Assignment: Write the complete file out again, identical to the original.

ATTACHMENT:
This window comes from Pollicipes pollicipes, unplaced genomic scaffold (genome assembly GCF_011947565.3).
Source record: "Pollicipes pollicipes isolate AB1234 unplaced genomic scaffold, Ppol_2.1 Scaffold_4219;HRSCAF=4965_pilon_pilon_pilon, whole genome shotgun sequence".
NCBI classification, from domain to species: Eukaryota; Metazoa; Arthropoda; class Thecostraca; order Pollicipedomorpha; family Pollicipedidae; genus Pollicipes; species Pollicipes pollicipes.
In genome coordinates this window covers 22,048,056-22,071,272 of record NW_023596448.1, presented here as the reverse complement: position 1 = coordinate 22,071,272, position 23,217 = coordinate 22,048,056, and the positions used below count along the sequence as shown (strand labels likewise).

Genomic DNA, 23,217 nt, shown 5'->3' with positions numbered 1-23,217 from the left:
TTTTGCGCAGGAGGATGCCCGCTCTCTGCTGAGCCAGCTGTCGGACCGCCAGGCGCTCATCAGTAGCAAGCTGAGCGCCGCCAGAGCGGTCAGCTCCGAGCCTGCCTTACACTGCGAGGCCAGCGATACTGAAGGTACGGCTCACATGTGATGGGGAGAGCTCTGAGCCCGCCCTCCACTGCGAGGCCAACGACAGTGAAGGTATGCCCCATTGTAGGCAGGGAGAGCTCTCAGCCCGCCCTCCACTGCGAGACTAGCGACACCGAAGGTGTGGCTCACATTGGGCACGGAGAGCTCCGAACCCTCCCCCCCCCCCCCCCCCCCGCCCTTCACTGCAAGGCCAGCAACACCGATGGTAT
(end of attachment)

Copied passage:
This window comes from Pollicipes pollicipes, unplaced genomic scaffold (genome assembly GCF_011947565.3).
Source record: "Pollicipes pollicipes isolate AB1234 unplaced genomic scaffold, Ppol_2.1 Scaffold_4219;HRSCAF=4965_pilon_pilon_pilon, whole genome shotgun sequence".
NCBI classification, from domain to species: Eukaryota; Metazoa; Arthropoda; class Thecostraca; order Pollicipedomorpha; family Pollicipedidae; genus Pollicipes; species Pollicipes pollicipes.
In genome coordinates this window covers 22,048,056-22,071,272 of record NW_023596448.1, presented here as the reverse complement: position 1 = coordinate 22,071,272, position 23,217 = coordinate 22,048,056, and the positions used below count along the sequence as shown (strand labels likewise).

Genomic DNA, 23,217 nt, shown 5'->3' with positions numbered 1-23,217 from the left:
TTTTGCGCAGGAGGATGCCCGCTCTCTGCTGAGCCAGCTGTCGGACCGCCAGGCGCTCATCAGTAGCAAGCTGAGCGCCGCCAGAGCGGTCAGCTCCGAGCCTGCCTTACACTGCGAGGCCAGCGATACTGAAGGTACGGCTCACATGTGATGGGGAGAGCTCTGAGCCCGCCCTCCACTGCGAGGCCAACGACAGTGAAGGTATGCCCCATTGTAGGCAGGGAGAGCTCTCAGCCCGCCCTCCACTGCGAGACTAGCGACACCGAAGGTGTGGCTCACATTGGGCACGGAGAGCTCCGAACCCTCCCCCCCCCCCCCCCCCCCGCCCTTCACTGCAAGGCCAGCAACACCGATGGTAT